Archive for the ‘ceramic research’ Category

The Old Soft Shoe

March 9, 2014

Andrew Duché of Savannah, GA was one of many 18th century devotees of the quest for a true ‘Western’ porcelain formula.  In a May 27, 1738 trustee report by Georgia’s colonial secretary Colonel William Stevens, Duché proclaimed “something very curious, which may turn to good account for transporting, and he is making some tryal of the kinds of clay; a small tea-cup of which he showed me, when held against the light was very near transparent.”

Duché next announced he “had found out the true manner of making porcelain.”  This would make him the first English-speaking person to achieve the quest.  Duché more likely had simply stumbled upon Cherokee “unaker” clay, an American kaolin.  He asked Georgia’s board of trustees for money, a 15 year patent, and more money. 

A board member asked Duché to replicate the porcelain feat.  Duché said he couldn’t until someone gave him money to build a kiln.  An interesting conversation would have ensued had a potter been present.  As it was, the obvious follow-up question was left hanging…

But Duche’s song and dance convinced Georgia’s founder James Oglethorpe.  In 1743, Oglethorpe gave Duché a trip to England to lobby potential backers there.  Duché failed on that count.  But his visit helped spark a chain of events which led to the successful replication of porcelain by other quest devotees. 

Duché’s visit inspired William Cookworthy, a London apothecary, to begin his own search.  Cookworthy ultimately discovered Cornwall stoneBow Pottery, near London, agreed to use unaker in their experiments.  Bow made England’s first true porcelain the next year with Cherokee clay.  And of course Josiah Wedgwood had his ear low enough to the ground to hear of Duché’s curious unaker clay.  Soon Wedgwood agents would be trawling Georgia and the Carolina’s for this white gold’s source. 

Back home, Duché convinced Isaac Parker to hire him.  Isaac and his soon to be widowed wife Grace were attempting New England’s first stoneware production.  Duché went to Cambridge, MA and did whatever it was that he sort of did.  But his tenure there soon ended.  He then faded to obscurity.

These were heady years when the scientific method was still not quite the fully defined, quantifiable process it is today.  Anything was still possible.  You could almost make a living at it.


The Art of the Potter.  Diana and J. Garrison Stradling.  Main Street-Universe Books/New York.  1977.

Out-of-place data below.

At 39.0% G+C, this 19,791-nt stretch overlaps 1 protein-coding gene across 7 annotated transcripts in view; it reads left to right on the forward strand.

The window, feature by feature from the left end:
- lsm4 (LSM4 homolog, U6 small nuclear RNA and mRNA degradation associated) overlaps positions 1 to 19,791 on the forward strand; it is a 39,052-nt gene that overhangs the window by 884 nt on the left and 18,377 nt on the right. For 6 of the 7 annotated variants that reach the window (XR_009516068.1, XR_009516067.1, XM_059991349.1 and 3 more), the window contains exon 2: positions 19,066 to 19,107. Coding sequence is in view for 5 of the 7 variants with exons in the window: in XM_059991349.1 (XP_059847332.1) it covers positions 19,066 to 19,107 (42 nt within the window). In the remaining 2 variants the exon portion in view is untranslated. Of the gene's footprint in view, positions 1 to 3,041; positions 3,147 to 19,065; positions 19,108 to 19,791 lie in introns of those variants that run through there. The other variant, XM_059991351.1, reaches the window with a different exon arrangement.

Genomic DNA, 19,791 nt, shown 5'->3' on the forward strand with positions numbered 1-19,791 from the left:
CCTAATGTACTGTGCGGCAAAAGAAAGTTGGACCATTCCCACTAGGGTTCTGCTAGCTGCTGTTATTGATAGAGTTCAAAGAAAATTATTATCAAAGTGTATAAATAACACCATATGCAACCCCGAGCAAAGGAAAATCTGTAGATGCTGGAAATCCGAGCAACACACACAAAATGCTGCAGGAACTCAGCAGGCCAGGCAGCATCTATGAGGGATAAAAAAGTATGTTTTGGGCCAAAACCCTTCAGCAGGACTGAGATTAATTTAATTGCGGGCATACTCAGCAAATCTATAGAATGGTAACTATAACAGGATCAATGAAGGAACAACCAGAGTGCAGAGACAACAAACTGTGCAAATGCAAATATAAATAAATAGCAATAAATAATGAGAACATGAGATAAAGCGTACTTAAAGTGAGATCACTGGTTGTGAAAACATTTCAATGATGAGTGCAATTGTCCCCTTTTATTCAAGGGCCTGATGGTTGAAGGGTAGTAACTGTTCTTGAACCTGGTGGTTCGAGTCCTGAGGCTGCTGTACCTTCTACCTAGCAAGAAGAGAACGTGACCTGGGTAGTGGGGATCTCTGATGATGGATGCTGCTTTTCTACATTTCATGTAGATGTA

Early New England Potters and Their Wares.  Lura Woodside Watkins.  Harvard University Press/Cambridge MA.  1968.



Lake Hitchcock

March 4, 2012

Lake Hitchcock doesn’t exist.  But I learned something about it when picking up bricks in my yard after my old chimney collapsed/was torn down. 

Old bricks are useful for any number of things.  I gathered up the debris and stored it for, well, whatever.  Many of the bricks had the name “Pray” on them.  As my house is 120 years old, there must have been a Pray brick making company somewhere near here at that time.

Casual research (ie; Google) into the Pray Brickyard exposed an entire field of brick obsession.  There are research sites, forums, blogs, etc.  How interesting can a brick be?  If you’ve ever stood inside a Hoffman brick kiln during a firing and saw the glowing stack, you’d probably say “Ok, this is pretty cool.”  (Especially if the brickyard was located in the shadow of a live volcano and operated by a consortium of ex-convicts freed on the condition that they keep the yard going.  But that’s another story altogether…)

Brickyards appeared in Virginia by 1612, and were soon found throughout the colonies.  Mid century laws regulated dimensions, molds, and (as in a June 10, 1679 order by the General Court of the Massachusetts Bay Colony) that clay be dug no later than November 1 and turned over in February or March a month before production.  Large scove kilns could hold 200,000 bricks and take almost a month to fire.  By the 1850’s stoneware’s predominance combined with widespread building and land improvement projects led (forced) many redware potters into the brick, tile and drainpipe business.

But all that is economic necessity.  The love of brick developed later, so that by the mid 1980’s billboards throughout England proclaimed “Bricks make Britain beautiful.”  True enough.  (There was even a one hour TV special on this wonderful building material hosted by non other than Prince Charles.)

Anyway, back in Massachusetts, where did Robert E. Pray get the clay for his bricks?  The clay was obviously dug up right there in his Greenfield, MA brickyard yard from the 1840’s to 1960’s .  But the deposit for his bricks was laid down over 15,000 years ago.  During that time the area was under a gigantic Pleistocene lake.  This lake, which doesn’t exist anymore, is known today as Lake Hitchcock.

Domestic Pottery of the Northeastern United States, 1625-1850. Sarah Peabody Turnbaugh, Ed.  Academic Press/New York.  1985.

The English Country Pottery, Its History and Techniques.  Peter Brears.  Charles Tuttle Co./Rutland, VT.  1971.

The Pottery and Porcelain of the United States.  Edwin Atlee Barber.  G.P. Putnam’s Sons/New York.  1909.

The Art of the Potter.  Diana and J. Garrison Stradling.  Main Street-Universe Books/New York.  1977. 

Early New England Potters and Their Wares.  Lura Woodside Watkins.  Harvard Univ Press/Cambridge MA.  1968. 

Domestic Pottery of the Northeastern United States, 1625-1850.  Sarah Peabody Turnbaugh, Ed.  Academic Press/New York.  1985.